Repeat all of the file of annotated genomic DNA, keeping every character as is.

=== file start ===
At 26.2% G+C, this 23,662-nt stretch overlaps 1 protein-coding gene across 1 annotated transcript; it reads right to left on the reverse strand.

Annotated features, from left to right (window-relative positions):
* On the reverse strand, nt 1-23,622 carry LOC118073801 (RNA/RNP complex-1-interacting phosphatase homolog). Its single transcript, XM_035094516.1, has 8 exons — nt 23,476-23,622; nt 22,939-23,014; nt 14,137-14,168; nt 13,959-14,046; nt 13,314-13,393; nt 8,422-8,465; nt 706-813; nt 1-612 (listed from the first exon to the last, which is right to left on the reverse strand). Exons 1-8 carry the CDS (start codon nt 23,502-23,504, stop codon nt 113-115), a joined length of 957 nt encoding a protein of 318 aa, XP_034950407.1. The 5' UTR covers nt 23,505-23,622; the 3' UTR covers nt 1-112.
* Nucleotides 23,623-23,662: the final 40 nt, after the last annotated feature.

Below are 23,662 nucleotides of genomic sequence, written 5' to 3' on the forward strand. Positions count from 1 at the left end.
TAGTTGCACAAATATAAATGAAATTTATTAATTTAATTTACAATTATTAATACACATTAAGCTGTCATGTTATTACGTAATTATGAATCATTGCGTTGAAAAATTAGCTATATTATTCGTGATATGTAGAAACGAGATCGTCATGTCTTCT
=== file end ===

At 26.2% G+C, this 23,662-nt stretch overlaps 1 protein-coding gene across 1 annotated transcript; it reads right to left on the reverse strand.

Annotated features, from left to right (window-relative positions):
* On the reverse strand, nt 1-23,622 carry LOC118073801 (RNA/RNP complex-1-interacting phosphatase homolog). Its single transcript, XM_035094516.1, has 8 exons — nt 23,476-23,622; nt 22,939-23,014; nt 14,137-14,168; nt 13,959-14,046; nt 13,314-13,393; nt 8,422-8,465; nt 706-813; nt 1-612 (listed from the first exon to the last, which is right to left on the reverse strand). Exons 1-8 carry the CDS (start codon nt 23,502-23,504, stop codon nt 113-115), a joined length of 957 nt encoding a protein of 318 aa, XP_034950407.1. The 5' UTR covers nt 23,505-23,622; the 3' UTR covers nt 1-112.
* Nucleotides 23,623-23,662: the final 40 nt, after the last annotated feature.

Below are 23,662 nucleotides of genomic sequence, written 5' to 3' on the forward strand. Positions count from 1 at the left end.
TAGTTGCACAAATATAAATGAAATTTATTAATTTAATTTACAATTATTAATACACATTAAGCTGTCATGTTATTACGTAATTATGAATCATTGCGTTGAAAAATTAGCTATATTATTCGTGATATGTAGAAACGAGATCGTCATGTCTTCT